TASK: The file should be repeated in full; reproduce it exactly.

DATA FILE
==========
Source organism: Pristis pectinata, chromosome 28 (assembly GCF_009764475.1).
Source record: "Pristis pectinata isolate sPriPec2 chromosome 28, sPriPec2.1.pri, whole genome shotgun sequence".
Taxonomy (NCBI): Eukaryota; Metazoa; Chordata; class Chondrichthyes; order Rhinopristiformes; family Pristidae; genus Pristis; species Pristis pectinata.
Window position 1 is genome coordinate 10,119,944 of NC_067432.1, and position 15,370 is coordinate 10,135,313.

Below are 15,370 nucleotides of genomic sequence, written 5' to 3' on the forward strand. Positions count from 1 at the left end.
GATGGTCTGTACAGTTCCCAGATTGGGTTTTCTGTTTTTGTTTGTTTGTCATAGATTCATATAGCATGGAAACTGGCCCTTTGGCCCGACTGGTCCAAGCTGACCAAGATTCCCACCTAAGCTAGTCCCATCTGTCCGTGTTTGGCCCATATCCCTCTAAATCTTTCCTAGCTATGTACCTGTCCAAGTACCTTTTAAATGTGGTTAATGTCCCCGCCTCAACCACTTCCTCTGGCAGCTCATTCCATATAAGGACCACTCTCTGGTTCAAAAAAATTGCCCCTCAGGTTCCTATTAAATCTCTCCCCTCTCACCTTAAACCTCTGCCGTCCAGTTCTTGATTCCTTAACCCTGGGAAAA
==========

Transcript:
Source organism: Pristis pectinata, chromosome 28 (assembly GCF_009764475.1).
Source record: "Pristis pectinata isolate sPriPec2 chromosome 28, sPriPec2.1.pri, whole genome shotgun sequence".
Taxonomy (NCBI): Eukaryota; Metazoa; Chordata; class Chondrichthyes; order Rhinopristiformes; family Pristidae; genus Pristis; species Pristis pectinata.
Window position 1 is genome coordinate 10,119,944 of NC_067432.1, and position 15,370 is coordinate 10,135,313.

Below are 15,370 nucleotides of genomic sequence, written 5' to 3' on the forward strand. Positions count from 1 at the left end.
GATGGTCTGTACAGTTCCCAGATTGGGTTTTCTGTTTTTGTTTGTTTGTCATAGATTCATATAGCATGGAAACTGGCCCTTTGGCCCGACTGGTCCAAGCTGACCAAGATTCCCACCTAAGCTAGTCCCATCTGTCCGTGTTTGGCCCATATCCCTCTAAATCTTTCCTAGCTATGTACCTGTCCAAGTACCTTTTAAATGTGGTTAATGTCCCCGCCTCAACCACTTCCTCTGGCAGCTCATTCCATATAAGGACCACTCTCTGGTTCAAAAAAATTGCCCCTCAGGTTCCTATTAAATCTCTCCCCTCTCACCTTAAACCTCTGCCGTCCAGTTCTTGATTCCTTAACCCTGGGAAAA